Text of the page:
Oz Torah: The tug of war – a Pesach prelude



The Midrash compares birth with death. It says that when we are born our hands are clenched: we start life wanting to grasp things. When we die our fingers open: we can no longer grab or grasp anything; our seizing days are over.

The message is that human beings have an instinct to get hold of things. Desire and acquisition are part of our nature. That is, our original nature.

Our social, moral and educational training teach us the opposite lesson, namely control. Not only in regard to possessions, where we find that we can’t have everything, especially if it isn’t ours, but also in regard to experiences.

Control tells us that though many things are attractive, we can’t always have them, or else our health and balance are at risk. Shakespeare said, “To be or not to be – that is the question”. The Torah message is, “To have or not to have – that is the question”.

Pesach symbolises the dilemma. We want chametz but can’t always have it. Does that curtail our freedom? It does, but the only way to have freedom is to control it.


The seder pulls us in two directions at once. It’s a tug of war between Exodus and enslavement.

One minute we groan beneath the weight of oppression, the next we are exultant at being free. One minute we eat the bread of affliction, the next we drink the wine of joy. One minute it is Avadim Hayinu, the next Chad Gadya.

There is a conflict of emotions – anger at the Egyptians, gratitude to the Divine Redeemer.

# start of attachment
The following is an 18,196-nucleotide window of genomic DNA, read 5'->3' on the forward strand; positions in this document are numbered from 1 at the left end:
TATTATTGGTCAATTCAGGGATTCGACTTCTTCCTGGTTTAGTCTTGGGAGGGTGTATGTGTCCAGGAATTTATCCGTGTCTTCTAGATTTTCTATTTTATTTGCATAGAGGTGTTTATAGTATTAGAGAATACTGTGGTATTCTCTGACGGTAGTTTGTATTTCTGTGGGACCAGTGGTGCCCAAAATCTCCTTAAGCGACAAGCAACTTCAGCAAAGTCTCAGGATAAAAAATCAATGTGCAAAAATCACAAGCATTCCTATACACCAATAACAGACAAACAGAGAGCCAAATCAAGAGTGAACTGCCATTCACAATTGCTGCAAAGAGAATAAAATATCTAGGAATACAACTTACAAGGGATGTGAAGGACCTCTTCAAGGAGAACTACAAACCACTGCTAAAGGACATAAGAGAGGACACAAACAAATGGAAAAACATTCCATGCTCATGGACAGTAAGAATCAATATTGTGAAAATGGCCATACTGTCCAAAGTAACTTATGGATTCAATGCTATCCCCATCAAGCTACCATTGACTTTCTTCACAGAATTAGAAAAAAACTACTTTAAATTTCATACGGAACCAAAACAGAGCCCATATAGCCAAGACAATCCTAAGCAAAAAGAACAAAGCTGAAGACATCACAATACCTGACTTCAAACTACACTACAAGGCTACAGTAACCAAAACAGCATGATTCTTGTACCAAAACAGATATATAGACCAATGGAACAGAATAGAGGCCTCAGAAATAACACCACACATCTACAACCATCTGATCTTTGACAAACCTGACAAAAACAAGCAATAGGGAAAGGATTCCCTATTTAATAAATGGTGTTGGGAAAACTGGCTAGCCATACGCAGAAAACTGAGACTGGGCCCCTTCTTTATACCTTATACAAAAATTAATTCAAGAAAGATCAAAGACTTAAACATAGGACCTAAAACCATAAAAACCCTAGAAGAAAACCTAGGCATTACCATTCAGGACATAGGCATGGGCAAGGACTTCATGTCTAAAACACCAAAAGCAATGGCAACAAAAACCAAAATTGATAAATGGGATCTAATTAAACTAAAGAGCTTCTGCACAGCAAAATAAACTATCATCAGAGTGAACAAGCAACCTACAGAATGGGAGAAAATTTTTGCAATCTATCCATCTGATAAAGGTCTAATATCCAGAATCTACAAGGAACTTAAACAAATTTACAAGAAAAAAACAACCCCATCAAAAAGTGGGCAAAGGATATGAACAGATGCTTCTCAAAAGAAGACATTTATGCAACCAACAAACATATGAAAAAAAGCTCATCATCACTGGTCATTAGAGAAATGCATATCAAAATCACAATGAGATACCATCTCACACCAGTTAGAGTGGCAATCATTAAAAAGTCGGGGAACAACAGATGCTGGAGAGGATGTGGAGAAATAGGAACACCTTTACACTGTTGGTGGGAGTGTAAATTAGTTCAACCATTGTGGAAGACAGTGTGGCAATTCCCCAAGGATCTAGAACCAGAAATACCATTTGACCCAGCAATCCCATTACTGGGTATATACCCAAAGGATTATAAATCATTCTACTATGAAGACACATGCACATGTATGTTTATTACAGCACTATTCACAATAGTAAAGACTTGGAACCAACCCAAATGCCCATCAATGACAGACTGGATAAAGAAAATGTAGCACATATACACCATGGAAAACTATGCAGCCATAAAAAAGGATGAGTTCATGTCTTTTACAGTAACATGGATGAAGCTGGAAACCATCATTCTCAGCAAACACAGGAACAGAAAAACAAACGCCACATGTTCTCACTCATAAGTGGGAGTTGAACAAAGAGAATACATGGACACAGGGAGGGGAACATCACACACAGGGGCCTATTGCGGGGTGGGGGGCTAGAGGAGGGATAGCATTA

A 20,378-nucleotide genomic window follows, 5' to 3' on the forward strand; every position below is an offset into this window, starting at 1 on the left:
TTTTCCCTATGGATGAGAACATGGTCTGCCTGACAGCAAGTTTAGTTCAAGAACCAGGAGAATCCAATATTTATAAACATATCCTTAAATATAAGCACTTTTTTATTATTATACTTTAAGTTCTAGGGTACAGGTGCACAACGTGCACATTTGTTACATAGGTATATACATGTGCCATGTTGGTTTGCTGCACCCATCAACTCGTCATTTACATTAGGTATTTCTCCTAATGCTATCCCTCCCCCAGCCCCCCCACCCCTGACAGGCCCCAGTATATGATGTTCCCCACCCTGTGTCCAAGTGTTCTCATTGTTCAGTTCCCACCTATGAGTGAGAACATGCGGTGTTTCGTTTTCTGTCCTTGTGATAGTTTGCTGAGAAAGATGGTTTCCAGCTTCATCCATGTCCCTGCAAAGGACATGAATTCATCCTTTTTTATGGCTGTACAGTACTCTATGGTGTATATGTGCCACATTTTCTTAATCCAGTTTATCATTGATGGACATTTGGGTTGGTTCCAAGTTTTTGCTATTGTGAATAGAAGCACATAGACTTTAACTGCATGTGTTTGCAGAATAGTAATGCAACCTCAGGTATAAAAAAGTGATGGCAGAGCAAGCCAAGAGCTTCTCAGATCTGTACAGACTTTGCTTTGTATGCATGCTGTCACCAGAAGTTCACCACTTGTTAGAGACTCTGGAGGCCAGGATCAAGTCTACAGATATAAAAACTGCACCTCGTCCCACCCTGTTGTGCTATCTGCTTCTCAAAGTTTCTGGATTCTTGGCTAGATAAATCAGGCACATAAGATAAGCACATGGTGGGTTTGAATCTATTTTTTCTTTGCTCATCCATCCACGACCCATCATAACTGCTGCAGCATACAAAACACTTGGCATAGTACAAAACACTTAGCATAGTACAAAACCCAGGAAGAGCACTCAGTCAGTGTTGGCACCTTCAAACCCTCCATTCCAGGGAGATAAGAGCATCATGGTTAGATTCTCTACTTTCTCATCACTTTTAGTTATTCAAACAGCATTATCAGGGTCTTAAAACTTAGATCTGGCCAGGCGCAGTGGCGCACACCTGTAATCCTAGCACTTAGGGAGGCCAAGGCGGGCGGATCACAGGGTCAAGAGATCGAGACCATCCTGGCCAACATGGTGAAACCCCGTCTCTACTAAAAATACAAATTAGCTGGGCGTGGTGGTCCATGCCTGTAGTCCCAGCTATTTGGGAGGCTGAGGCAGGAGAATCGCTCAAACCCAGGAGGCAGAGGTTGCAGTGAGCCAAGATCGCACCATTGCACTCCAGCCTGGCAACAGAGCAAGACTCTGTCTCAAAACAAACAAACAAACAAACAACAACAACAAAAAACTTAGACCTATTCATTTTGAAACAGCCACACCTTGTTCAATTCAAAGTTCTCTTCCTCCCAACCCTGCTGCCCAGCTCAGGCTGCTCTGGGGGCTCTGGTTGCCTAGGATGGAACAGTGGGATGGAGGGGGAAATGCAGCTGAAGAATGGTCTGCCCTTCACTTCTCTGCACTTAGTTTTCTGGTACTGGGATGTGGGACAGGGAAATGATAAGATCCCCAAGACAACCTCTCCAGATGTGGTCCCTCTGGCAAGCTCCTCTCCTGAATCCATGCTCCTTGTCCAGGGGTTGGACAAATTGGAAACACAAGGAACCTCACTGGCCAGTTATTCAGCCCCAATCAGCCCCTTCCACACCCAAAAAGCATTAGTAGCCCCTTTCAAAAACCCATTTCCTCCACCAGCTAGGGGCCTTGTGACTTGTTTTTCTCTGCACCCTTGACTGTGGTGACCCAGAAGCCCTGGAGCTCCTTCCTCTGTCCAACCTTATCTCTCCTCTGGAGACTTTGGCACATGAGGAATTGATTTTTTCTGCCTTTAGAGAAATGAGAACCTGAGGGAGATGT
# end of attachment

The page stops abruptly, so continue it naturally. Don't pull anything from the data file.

A kaleidoscope of personal memories – Pesach when Grandpa was alive, bitterness at his passing; seder when the childish voice said its first Mah Nishtanah, excitement to see how the baby has blossomed.

We are led this way and that, forward and back, to pleasure and pain – it can’t be Pesach without the tug of war and the tug of warmth.

On one thing we are all united, at one: no human being has the right to degrade or demonise another, no human being should ever have to suffer the slings and arrows of outrageous fortune”.


There are many explanations as to what makes the rasha a “wicked” son. Most focus on his words,

“What does this service mean to you?”

People think he is mocking old-fashioned rituals that have long since lost their point. What the interpreters often fail to recognise, however, is that the wicked son is not a hundred per cent wicked. When he mocks the traditional ritual, he is not necessarily saying that it never had a point. His view can be taken as saying,

“I can see that it had meaning in the past, but surely we have outgrown such things”.

He is also saying,

“Some people can’t manage without rituals, but aren’t we more advanced intellectually these days, perfectly capable of handling ideas without tokens, totems and traditions?”

The Haggadah’s response is a verse that says the Pesach ritual was ordained by God, not just for the post-Exodus generation, but as a permanent feature of Judaism.

The implication? Not only is the ritual the word of God, but it answers a permanent need in human psychology, to have symbols of abstract concept and not to imagine that man can live on ideas without analogies and active reminders.


The usual explanation of the four cups of wine is that there are four promises of salvation in Ex. 6, each cup being a toast to the fulfilment of one of the promises. There is a fifth promise,

“I will bring you in (to the Promised Land)”,

which has only partly been fulfilled, so some say that a fifth cup should be placed on the table but not (yet) drunk.